Why Hannibal has a Huge Female Fanbase
NBC ‘s show Hannibal recently renewed for a second season, might be running on the will of a female fanbase. With a writer, Bryan Fuller, whose shows usually end in cancellation in the first two season (Pushing Daises and Dead Like Me), Hannibal has found a way to tap into viewership that only ABC Family and the WB seem to cater to. But how does a crime procedural show that tops Games of Thrones in excessive, post-modern art installation-esque, gore attract the attention of this audience:
An Empathy Disorder
Thursday to Thursday, we watch as Will Graham, a man with an Empathy Disorder, (because that’s the sort of person who’d be looking at pictures of human corpse totem-poles, and the FBI would be totally comfortable with that) is psychologically beaten with the horror of a world that’s inhabitants are 2 serial killers for every 1 civilian. Ironically, Hannibal is the only comfort Will Graham can find that isn’t part of his dog pack.
An Empathy Disorder is female bait. Why?
Empathy is something that is stereotypically feminine. Especially when it gets you into trouble, as all the women in 1940s-50s films find out with their mysterious heart conditions/illnesses that end their lives when too much empathic emotion overwhelms them (Les Diaboligues, Letter from an Unknown Women, the entire genre of the Woman’s Film).
This psychological victimization of men, the reversal of media tropes, becomes a safe zone for women to play out problems that stereotypically connected to women (something that Suzette Chan from the goes into in “Supernatural” bodies: Writing subjugation and resistance onto Sam and Dean Winchester” in the online journal Transformative Works and Cultures). That’s why shows like the WB’s Supernatural keep getting renewed with small, concentrated audience of female viewers.
Hannibal Lecter is a Feminist
In Silence of the Lambs, Hannibal is the only male character that does not objectify Clarice Starling, and seems to respect her skills as a FBI agent without expecting a hand-job. And atypical of the serial killer, his female body count is rather low and those outliers never carry any sexualized violence. This carries on in the television adaptation, with his only onscreen female body count the carbon copy of Clarice in Miriam Lass (great foreshadowing), and only out of desperation of being caught after she sees his Wounded Man drawing (the piece of art that helps Will in the book Red Dragon unveil Hannibal’s darker side).
The feminist Hannibal Lector has strangely attracted women even when he’s portrayed by Anthony Hopkins in a muzzle. Now that Mads Mikkelsen (a Dannish sex-god,whose often at the top of those Danes’ s sexiest man alive breed of polls) plays him as a more timely suave, will attract all that perverse attraction that lends itself to the Hannibal character.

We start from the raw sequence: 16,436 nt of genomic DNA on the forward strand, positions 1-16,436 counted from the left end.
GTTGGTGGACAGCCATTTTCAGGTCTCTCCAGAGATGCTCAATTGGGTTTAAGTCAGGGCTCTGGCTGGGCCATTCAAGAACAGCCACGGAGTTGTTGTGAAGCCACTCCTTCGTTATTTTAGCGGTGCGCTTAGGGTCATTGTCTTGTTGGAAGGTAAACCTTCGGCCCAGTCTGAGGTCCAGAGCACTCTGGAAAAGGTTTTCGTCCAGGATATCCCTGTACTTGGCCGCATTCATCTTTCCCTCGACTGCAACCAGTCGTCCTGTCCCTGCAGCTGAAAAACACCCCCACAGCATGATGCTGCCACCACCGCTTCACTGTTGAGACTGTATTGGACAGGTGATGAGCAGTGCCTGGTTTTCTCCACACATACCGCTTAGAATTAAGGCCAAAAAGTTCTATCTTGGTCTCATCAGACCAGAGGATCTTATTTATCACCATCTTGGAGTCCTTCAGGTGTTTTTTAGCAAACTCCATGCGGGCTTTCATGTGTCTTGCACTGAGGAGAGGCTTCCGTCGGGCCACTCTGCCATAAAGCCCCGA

The Hurt/Comfort Plotline
Fandom’s swift pickup of Hannibal, and the hurt/comfort plotline (any show that depends on one character getting “hurt”, and the other one “comforting” to keep the character progression and plot moving; for example, Supernatural, arcs of The X-Files, episodes of Star Trek, Grey’s Anatomy, etc have all relied on this type of storytelling) has made the show into trending female fanfare.
For Hannibal, this looks like Will struggling through another psychological blow ever episode, and then Hannibal (or any other body on hand) helps put Will together again for the next grime murder scene. It moves the plot along considering the show doesn’t actually follow the investigation step by step.
Shows that rely on the Hurt/Comfort plot, tend to gather female viewers (just ask Camille Bacon-Smith, an academic writer, who happens to think the Hurt/Comfort plotline is a secret weapon in gaining female audiences). Hannibal just happens to be a show that looks like a rip-off of HBO’s Dexter with a twisted procedural cop show plot and graphic gore, but really it’s more comparable to Grey’s Anatomy or any soap opera where someone hides their terminal cancer.
And on the topic of terminal cancer…
The Female Cast
For supporting characters, Freddie Lounds, Abigial Hobbs, Special Agent Katz, and Bella Crawford are all pretty round and dynamic and interesting. The cast is allowed to be smart, pretty, rude, sometimes disgusting, and altogether entertaining with lives that can be imagined in the non-diegetic (Lounds is reading Fifty Shades of Grey in a bubble bath while Hobbs is eating E. L. James and grinding her bones into bathroom grout).
My beef only comes down to Dr. Alana Bloom, who the writers forgot to develop (maybe they accidentally elbowed the delete button, and figured nobody really cared that much anyways). All we know of the therapist, is really only if she’s romantically available to Will Graham, a huge travesty in feminist media.
The show is ultimately running on the exhaust of fannish activities. Viewership and fandom might be considered two different things, but with ratings pretty low for Hannibal the renewal just might be traceable to the very loud and growing fandom.
In a time when television programing is being threatened (and eventually will be devoured by) Netflix, Hulu, and Amazon’s original programing, a show of quality being canceled over ratings is going to hit harder considering the cancellation history of these big television players. NBC is probably trying to get some quality credit with a pretty bland line-up (Chicago Fire, Parenthood, the ever dying Community), and will appreciate even a demographic that has been historically marginalized.
If NBC’s Hannibal creative team can keep this up, they could easily ride on the viewership and support of a strong female fanbase.
What do you think? Leave a comment.